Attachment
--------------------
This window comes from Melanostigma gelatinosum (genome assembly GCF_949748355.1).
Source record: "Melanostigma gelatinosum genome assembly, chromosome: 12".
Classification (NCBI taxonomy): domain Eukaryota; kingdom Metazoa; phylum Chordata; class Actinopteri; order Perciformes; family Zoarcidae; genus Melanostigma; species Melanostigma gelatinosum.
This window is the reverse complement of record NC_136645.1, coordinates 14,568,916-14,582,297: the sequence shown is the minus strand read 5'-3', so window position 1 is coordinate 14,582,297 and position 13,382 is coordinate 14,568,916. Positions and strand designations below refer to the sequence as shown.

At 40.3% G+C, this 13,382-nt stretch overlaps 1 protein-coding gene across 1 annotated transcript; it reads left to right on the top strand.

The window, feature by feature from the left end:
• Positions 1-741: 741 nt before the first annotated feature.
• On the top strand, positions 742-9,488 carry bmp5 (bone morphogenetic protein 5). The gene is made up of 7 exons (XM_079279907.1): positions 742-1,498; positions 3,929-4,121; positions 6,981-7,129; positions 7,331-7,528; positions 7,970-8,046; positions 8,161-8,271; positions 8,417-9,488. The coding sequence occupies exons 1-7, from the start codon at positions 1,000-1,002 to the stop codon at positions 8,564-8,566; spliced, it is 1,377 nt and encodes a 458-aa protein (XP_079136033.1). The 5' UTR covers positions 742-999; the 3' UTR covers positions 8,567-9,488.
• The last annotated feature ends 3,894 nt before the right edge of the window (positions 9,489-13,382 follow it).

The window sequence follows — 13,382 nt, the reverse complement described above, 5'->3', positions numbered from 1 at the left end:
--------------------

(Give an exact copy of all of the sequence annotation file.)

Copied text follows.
This window comes from Melanostigma gelatinosum (genome assembly GCF_949748355.1).
Source record: "Melanostigma gelatinosum genome assembly, chromosome: 12".
Classification (NCBI taxonomy): domain Eukaryota; kingdom Metazoa; phylum Chordata; class Actinopteri; order Perciformes; family Zoarcidae; genus Melanostigma; species Melanostigma gelatinosum.
This window is the reverse complement of record NC_136645.1, coordinates 14,568,916-14,582,297: the sequence shown is the minus strand read 5'-3', so window position 1 is coordinate 14,582,297 and position 13,382 is coordinate 14,568,916. Positions and strand designations below refer to the sequence as shown.

At 40.3% G+C, this 13,382-nt stretch overlaps 1 protein-coding gene across 1 annotated transcript; it reads left to right on the top strand.

The window, feature by feature from the left end:
• Positions 1-741: 741 nt before the first annotated feature.
• On the top strand, positions 742-9,488 carry bmp5 (bone morphogenetic protein 5). The gene is made up of 7 exons (XM_079279907.1): positions 742-1,498; positions 3,929-4,121; positions 6,981-7,129; positions 7,331-7,528; positions 7,970-8,046; positions 8,161-8,271; positions 8,417-9,488. The coding sequence occupies exons 1-7, from the start codon at positions 1,000-1,002 to the stop codon at positions 8,564-8,566; spliced, it is 1,377 nt and encodes a 458-aa protein (XP_079136033.1). The 5' UTR covers positions 742-999; the 3' UTR covers positions 8,567-9,488.
• The last annotated feature ends 3,894 nt before the right edge of the window (positions 9,489-13,382 follow it).

The window sequence follows — 13,382 nt, the reverse complement described above, 5'->3', positions numbered from 1 at the left end: